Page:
Ask the expert: Mark Timms
In 2000, Timms started custom clubmaker Hot Stix in Scottsdale, Ariz. In 2007, after leaving Hot Stix, he founded Cool Clubs in Scottsdale. He later opened a second store in Irvine, Calif.
In general, do golfers know much about shafts?
Not really. They might know what color it is, or who played it on tour. Sometimes they know what’s popular, but very few people have any idea what shafts do
Do you sell a lot of steel shafts in irons?
Absolutely. We do a ton of steel. We have a lot of very good players who come in here, and they tend to use steel.
What do these players look for in irons?
I found that the better players worry about feel and about straight. That is, they have to hit their irons straight in order to make birdies. What they don’t worry about is distance, or hitting their irons a long way. They just want consistent distance from shot to shot. If you concentrate on hitting your irons as far as you can, you give up control.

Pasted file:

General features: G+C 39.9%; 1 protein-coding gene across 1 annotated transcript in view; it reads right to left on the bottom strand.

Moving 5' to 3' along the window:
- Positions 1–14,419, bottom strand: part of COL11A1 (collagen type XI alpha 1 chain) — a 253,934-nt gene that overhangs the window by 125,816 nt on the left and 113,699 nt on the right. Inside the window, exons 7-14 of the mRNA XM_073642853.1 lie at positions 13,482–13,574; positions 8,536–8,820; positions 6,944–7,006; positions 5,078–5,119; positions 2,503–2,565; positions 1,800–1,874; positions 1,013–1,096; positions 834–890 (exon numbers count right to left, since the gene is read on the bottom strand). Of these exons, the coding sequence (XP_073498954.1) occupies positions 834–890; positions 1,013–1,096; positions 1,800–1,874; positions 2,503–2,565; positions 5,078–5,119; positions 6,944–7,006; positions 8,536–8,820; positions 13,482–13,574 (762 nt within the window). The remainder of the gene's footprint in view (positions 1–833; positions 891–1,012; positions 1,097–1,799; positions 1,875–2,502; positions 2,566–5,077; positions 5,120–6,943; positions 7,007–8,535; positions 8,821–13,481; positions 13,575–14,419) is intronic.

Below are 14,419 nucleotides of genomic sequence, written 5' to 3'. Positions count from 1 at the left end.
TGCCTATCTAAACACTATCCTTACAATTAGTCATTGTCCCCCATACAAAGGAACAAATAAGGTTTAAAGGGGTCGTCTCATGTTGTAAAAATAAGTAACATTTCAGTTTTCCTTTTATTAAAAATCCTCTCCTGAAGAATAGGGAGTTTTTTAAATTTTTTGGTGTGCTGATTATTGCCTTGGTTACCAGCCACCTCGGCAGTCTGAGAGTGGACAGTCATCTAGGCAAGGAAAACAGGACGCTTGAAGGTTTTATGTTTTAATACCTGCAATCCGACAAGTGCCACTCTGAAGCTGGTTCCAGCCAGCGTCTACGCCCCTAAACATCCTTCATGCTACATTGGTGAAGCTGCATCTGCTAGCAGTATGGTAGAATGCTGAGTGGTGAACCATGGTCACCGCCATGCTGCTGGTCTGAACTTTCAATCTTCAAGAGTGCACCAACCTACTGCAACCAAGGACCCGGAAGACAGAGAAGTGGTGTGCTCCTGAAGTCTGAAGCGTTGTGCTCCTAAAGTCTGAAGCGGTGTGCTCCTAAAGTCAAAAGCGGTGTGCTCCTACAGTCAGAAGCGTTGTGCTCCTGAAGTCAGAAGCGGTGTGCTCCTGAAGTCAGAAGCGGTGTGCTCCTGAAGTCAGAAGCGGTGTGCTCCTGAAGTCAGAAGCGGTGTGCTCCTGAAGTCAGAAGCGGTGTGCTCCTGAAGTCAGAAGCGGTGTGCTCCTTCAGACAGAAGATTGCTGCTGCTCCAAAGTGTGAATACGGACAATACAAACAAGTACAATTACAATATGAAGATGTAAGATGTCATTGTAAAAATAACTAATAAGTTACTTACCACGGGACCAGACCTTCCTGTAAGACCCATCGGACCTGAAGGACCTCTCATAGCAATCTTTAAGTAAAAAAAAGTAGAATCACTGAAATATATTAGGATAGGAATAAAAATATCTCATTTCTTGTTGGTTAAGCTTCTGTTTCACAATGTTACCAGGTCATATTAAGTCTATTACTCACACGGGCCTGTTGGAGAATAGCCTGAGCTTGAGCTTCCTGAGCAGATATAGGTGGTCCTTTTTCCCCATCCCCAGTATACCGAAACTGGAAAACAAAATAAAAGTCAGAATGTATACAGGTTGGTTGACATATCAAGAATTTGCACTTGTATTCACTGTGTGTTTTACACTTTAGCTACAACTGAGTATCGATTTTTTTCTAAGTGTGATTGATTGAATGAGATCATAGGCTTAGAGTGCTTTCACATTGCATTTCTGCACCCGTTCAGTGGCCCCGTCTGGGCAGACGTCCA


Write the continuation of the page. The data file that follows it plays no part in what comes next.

Are you impressed with today’s lightweight steel?
No question about it. This stuff is really good. These shafts simply didn’t exist 10 years ago. We fit golfers in the shaft that’s best for them. Some golfers play better with lighter-weight steel.
What is your fitting philosophy?
For most amateurs, we try to fit them with the lightest or softest shaft they can control. That may be a 130-gram steel shaft, or it may be a 75- or 85-gram shaft. For tour players, it’s different. We try to get the stiffest shaft without it feeling like a board.
Are you fitting seniors and women with steel shafts?
Oh, yes. For most of them, it’s 95 to 100 (grams), max. Many of our customers still play a lot of competitive golf. We’ve got seniors who played Dynamic Gold or Rifles for a long time, and they just can’t adjust to graphite in their irons. So we go with lightweight steel.